Book:  The Leadership Challenge

Author:  James Kouzes and Barry Posner

Purchase:  PrinteBookAudiobook

Citation:  Kouzes, J. & Posner, B. (2017). The Leadership Challenge : How to Make Extraordinary Things Happen in Organizations. Somerset: John Wiley & Sons, Incorporated.

Three Big Takeaways:

  • The number one characteristic of admired leaders is honesty. If people are to willingly follow someone they first want to be sure that the individual is worthy of their trust. (pg. 33)

  • People expect their leaders to be excited, energetic, and positive about the future. A person who is enthusiastic and passionate about future possibilities conveys to others a stronger belief in the possibilities than someone who shows little or no emotion. (pg. 35)

  • Managerial myth says that leaders shouldn’t get too close to their employees.  Let’s set this myth aside.  Employees who report having a friendly relationship with their manager are two-and-a-half times more satisfied with their job. (pg. 262)

Other Key Ideas:

  • Leaders must uplift their employees spirits and give them hope if they're voluntarily going to engage and doing things that they have never done before. Enthusiasm and excitement are essential, and they signal the leader’s personal commitment to pursuing a dream. (pg. 36)

  • Credibility is when a leader does what they say they will do.  Employees will look for evidence that the commitments are kept. (pg. 43)

  • Good leaders put together a list of basic guiding principles and share those values with teammates.  They clearly state what values are held and what performance criteria is demanded. By sharing and explaining values, employees are better prepared to understand the reasoning behind actions and decisions. (pg. 48)

  • Becoming an exemplary leader requires you to fully comprehend the deeply held values -  the beliefs, standards, ethics, and ideals - that drive you. You have to freely and honestly choose the principles you will use to guide your decisions and actions. (pg. 48)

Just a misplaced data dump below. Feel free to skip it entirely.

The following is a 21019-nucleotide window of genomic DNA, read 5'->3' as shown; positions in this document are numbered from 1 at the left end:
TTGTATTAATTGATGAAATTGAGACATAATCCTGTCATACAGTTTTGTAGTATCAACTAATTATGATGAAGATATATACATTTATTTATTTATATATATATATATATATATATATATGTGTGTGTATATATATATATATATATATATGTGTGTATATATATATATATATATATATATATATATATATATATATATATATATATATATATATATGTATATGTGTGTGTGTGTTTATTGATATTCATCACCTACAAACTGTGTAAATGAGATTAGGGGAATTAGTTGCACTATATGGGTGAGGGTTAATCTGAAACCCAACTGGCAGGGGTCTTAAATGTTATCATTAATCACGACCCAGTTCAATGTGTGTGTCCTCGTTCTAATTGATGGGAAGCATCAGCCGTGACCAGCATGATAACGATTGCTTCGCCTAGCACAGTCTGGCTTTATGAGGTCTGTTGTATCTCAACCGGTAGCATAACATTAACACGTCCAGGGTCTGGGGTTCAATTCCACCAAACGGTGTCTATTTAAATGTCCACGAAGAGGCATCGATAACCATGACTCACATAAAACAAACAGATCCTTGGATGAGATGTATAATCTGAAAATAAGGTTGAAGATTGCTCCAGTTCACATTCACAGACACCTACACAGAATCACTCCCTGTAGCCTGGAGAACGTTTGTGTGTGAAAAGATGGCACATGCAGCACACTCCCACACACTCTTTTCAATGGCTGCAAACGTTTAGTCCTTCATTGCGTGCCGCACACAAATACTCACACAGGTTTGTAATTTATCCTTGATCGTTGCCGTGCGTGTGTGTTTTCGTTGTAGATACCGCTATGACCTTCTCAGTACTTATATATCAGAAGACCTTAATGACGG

• One leader has created a one-page “user manual” so that people can understand his values.  By opening himself up in this manner, you can get to know one another right from the start and avoid typical misunderstanding and conflicts. (pg. 50)

  • Values are your personal bottom line.  They influence every aspect of your life.  They serve as guides to action and set the parameters for the hundreds of decisions you make every day. (pg. 54)

  • How you spend your time is the single clearest indicator of what's important to you. (pg. 75)

  • There is simply no way to get around the fact that you can't grow as a leader without getting feedback. (pg. 82)

  • A side benefit of making it easy for people to give you feedback is that you increase the likelihood that people will accept honest feedback from you. However, keep in mind that if you don't do anything with the feedback you receive, people will likely stop giving it to you. (pg. 84)

  • Leadership requires you to spend considerable time reading, thinking, and talking about the long-term view, not only for your specific organization but also for the environments in which you’re operating.  (pg. 103)